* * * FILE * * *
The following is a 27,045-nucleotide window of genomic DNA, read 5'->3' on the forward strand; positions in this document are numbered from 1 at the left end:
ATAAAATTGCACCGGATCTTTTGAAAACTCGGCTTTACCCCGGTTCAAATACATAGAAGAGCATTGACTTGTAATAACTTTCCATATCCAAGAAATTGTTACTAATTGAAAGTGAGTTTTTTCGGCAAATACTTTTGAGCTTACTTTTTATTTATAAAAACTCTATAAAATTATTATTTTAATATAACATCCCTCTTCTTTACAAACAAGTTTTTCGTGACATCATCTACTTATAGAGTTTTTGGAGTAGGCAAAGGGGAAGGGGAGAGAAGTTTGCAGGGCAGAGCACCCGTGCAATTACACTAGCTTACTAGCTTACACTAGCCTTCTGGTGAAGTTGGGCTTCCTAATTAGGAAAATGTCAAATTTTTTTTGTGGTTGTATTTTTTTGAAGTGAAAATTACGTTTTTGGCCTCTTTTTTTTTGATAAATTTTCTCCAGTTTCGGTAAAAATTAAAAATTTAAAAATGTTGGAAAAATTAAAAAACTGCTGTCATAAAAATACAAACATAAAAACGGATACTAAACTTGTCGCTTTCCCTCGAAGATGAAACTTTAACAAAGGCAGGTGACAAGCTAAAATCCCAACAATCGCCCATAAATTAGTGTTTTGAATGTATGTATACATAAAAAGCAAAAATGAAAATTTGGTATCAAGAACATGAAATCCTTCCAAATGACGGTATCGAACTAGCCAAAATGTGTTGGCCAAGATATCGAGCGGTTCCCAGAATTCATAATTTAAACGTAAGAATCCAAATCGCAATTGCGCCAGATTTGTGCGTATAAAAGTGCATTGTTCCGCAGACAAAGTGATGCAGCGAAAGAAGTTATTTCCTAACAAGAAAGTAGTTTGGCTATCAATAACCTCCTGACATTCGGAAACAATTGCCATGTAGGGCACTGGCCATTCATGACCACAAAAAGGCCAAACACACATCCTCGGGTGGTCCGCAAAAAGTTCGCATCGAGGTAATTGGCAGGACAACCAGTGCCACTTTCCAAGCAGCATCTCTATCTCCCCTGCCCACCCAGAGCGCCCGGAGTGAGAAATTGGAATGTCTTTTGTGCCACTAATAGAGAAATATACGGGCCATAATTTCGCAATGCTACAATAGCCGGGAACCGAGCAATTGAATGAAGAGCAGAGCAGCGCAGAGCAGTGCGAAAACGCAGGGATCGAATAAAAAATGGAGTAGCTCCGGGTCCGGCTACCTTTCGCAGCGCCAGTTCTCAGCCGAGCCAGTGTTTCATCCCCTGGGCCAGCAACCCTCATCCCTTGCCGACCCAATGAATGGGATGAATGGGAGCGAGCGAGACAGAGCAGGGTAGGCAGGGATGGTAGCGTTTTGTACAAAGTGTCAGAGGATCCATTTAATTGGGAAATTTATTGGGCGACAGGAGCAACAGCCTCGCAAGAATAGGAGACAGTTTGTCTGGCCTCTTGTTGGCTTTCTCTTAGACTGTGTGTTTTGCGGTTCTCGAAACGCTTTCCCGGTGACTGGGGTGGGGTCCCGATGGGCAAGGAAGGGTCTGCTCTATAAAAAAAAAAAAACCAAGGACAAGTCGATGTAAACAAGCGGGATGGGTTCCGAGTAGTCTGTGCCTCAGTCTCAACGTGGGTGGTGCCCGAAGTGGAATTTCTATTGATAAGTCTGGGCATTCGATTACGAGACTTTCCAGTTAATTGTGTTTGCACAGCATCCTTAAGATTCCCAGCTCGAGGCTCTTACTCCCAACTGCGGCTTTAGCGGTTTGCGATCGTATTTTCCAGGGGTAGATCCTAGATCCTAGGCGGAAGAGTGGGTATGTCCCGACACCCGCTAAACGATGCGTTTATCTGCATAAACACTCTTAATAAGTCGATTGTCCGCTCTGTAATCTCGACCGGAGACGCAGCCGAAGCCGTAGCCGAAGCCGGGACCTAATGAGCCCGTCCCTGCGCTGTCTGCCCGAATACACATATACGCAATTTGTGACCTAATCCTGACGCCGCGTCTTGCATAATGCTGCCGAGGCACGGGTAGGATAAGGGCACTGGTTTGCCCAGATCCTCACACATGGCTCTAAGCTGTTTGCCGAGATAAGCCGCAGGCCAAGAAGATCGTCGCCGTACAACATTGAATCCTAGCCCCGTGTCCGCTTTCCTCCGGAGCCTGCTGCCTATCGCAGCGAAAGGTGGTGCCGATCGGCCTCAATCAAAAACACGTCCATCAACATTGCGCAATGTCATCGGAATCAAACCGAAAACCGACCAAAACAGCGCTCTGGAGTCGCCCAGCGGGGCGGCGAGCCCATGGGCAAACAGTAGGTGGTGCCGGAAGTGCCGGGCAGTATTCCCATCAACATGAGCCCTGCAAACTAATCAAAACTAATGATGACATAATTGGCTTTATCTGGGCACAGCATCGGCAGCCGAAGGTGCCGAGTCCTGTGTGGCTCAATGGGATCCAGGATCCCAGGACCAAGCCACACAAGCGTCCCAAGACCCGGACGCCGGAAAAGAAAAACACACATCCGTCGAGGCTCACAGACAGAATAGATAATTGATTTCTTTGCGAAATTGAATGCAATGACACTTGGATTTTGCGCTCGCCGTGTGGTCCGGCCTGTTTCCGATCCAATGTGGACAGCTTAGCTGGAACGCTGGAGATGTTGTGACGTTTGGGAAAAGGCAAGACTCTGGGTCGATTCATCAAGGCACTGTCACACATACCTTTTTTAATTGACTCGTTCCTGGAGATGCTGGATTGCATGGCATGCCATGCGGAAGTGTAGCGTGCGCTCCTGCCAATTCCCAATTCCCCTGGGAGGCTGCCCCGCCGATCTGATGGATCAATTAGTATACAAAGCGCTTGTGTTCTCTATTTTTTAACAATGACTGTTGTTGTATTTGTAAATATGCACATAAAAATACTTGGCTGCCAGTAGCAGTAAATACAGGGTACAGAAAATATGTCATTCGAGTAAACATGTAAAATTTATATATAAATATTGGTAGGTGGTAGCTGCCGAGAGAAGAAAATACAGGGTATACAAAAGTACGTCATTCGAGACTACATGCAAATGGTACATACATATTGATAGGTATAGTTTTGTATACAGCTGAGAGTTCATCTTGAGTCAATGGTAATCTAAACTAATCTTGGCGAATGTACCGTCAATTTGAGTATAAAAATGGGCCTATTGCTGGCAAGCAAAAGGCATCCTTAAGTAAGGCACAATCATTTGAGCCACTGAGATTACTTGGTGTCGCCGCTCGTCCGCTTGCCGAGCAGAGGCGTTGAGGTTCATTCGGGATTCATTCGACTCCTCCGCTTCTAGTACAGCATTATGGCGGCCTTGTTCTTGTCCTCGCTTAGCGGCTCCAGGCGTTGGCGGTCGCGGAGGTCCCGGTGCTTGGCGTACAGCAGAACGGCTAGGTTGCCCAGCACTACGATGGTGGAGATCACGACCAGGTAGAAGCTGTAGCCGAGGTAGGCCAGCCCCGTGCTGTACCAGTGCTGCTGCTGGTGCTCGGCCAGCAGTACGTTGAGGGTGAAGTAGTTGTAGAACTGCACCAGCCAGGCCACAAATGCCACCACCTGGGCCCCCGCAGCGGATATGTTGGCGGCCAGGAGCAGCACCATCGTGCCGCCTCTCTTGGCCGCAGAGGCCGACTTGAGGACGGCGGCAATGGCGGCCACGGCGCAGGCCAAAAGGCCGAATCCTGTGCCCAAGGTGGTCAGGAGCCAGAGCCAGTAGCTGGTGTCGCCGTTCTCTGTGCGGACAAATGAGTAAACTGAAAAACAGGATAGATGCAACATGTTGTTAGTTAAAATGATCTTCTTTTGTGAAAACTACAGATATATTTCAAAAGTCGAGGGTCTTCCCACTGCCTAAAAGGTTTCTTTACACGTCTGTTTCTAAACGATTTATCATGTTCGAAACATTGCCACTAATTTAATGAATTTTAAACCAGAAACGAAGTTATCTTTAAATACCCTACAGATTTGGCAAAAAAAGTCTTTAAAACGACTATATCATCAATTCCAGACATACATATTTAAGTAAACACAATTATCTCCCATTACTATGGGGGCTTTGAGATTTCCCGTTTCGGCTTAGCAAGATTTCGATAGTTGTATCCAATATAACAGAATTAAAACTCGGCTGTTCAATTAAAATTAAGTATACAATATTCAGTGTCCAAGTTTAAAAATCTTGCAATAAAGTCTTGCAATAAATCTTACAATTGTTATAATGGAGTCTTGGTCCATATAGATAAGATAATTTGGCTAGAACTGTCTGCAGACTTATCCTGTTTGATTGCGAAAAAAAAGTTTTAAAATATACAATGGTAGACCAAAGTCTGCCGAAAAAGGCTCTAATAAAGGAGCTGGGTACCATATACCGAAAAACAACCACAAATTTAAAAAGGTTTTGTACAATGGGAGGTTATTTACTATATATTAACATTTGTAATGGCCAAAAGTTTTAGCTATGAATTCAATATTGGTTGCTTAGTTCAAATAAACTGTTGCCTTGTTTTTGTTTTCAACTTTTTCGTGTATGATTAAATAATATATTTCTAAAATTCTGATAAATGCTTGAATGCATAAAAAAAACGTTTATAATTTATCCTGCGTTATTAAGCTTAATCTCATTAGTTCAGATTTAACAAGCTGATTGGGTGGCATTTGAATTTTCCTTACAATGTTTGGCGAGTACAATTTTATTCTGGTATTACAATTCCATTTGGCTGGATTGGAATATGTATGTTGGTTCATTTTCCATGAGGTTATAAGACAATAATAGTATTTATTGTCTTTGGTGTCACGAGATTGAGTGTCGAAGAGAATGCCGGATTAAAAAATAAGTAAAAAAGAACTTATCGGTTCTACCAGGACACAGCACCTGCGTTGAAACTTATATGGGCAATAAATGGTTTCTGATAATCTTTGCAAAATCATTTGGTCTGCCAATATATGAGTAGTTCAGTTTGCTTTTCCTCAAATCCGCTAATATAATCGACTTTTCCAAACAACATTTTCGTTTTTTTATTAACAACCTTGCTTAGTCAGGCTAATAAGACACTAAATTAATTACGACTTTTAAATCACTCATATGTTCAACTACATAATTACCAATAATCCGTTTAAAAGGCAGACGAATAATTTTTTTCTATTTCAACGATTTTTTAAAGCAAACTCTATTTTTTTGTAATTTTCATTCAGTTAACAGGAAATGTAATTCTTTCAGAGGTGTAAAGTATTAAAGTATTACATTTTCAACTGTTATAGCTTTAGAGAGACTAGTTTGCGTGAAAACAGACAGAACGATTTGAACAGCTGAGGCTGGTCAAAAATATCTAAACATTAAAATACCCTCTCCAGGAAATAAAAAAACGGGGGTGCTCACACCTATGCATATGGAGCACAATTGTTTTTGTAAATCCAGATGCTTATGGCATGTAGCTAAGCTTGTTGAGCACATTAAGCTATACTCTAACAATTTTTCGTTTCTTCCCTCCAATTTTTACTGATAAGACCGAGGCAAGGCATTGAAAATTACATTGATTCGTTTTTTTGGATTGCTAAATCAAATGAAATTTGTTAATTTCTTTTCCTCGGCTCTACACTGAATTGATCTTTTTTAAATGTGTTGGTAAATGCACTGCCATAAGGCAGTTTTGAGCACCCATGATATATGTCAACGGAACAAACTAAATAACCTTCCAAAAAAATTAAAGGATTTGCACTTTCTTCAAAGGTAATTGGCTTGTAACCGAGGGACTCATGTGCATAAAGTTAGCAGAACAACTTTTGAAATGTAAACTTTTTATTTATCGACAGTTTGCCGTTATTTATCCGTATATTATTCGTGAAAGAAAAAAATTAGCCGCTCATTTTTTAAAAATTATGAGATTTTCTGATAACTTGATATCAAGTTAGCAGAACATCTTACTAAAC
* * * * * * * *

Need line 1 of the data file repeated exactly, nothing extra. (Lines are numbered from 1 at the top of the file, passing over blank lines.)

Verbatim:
The following is a 27,045-nucleotide window of genomic DNA, read 5'->3' on the forward strand; positions in this document are numbered from 1 at the left end: